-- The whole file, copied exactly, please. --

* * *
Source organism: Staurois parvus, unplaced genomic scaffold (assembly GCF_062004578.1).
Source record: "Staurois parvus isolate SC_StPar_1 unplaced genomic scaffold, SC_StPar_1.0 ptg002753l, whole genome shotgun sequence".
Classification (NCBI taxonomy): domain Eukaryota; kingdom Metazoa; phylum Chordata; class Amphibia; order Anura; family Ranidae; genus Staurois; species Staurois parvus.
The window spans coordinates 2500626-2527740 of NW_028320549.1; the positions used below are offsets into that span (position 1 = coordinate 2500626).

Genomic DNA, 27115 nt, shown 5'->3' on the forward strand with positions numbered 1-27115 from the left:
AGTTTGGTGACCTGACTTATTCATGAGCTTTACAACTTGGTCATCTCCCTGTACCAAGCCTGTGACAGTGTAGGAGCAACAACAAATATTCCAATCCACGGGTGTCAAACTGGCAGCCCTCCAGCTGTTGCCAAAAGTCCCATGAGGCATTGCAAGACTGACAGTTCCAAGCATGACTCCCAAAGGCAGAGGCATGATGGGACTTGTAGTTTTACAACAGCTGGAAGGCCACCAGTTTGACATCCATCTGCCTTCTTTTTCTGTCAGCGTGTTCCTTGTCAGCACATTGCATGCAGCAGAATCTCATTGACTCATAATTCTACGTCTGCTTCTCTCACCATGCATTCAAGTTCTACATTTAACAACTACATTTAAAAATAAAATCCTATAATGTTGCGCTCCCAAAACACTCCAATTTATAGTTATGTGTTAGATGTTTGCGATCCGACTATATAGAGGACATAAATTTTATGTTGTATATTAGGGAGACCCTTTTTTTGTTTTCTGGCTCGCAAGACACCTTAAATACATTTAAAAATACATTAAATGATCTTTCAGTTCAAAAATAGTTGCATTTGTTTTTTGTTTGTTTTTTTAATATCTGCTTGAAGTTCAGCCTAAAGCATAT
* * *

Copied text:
Source organism: Staurois parvus, unplaced genomic scaffold (assembly GCF_062004578.1).
Source record: "Staurois parvus isolate SC_StPar_1 unplaced genomic scaffold, SC_StPar_1.0 ptg002753l, whole genome shotgun sequence".
Classification (NCBI taxonomy): domain Eukaryota; kingdom Metazoa; phylum Chordata; class Amphibia; order Anura; family Ranidae; genus Staurois; species Staurois parvus.
The window spans coordinates 2500626-2527740 of NW_028320549.1; the positions used below are offsets into that span (position 1 = coordinate 2500626).

Genomic DNA, 27115 nt, shown 5'->3' on the forward strand with positions numbered 1-27115 from the left:
AGTTTGGTGACCTGACTTATTCATGAGCTTTACAACTTGGTCATCTCCCTGTACCAAGCCTGTGACAGTGTAGGAGCAACAACAAATATTCCAATCCACGGGTGTCAAACTGGCAGCCCTCCAGCTGTTGCCAAAAGTCCCATGAGGCATTGCAAGACTGACAGTTCCAAGCATGACTCCCAAAGGCAGAGGCATGATGGGACTTGTAGTTTTACAACAGCTGGAAGGCCACCAGTTTGACATCCATCTGCCTTCTTTTTCTGTCAGCGTGTTCCTTGTCAGCACATTGCATGCAGCAGAATCTCATTGACTCATAATTCTACGTCTGCTTCTCTCACCATGCATTCAAGTTCTACATTTAACAACTACATTTAAAAATAAAATCCTATAATGTTGCGCTCCCAAAACACTCCAATTTATAGTTATGTGTTAGATGTTTGCGATCCGACTATATAGAGGACATAAATTTTATGTTGTATATTAGGGAGACCCTTTTTTTGTTTTCTGGCTCGCAAGACACCTTAAATACATTTAAAAATACATTAAATGATCTTTCAGTTCAAAAATAGTTGCATTTGTTTTTTGTTTGTTTTTTTAATATCTGCTTGAAGTTCAGCCTAAAGCATAT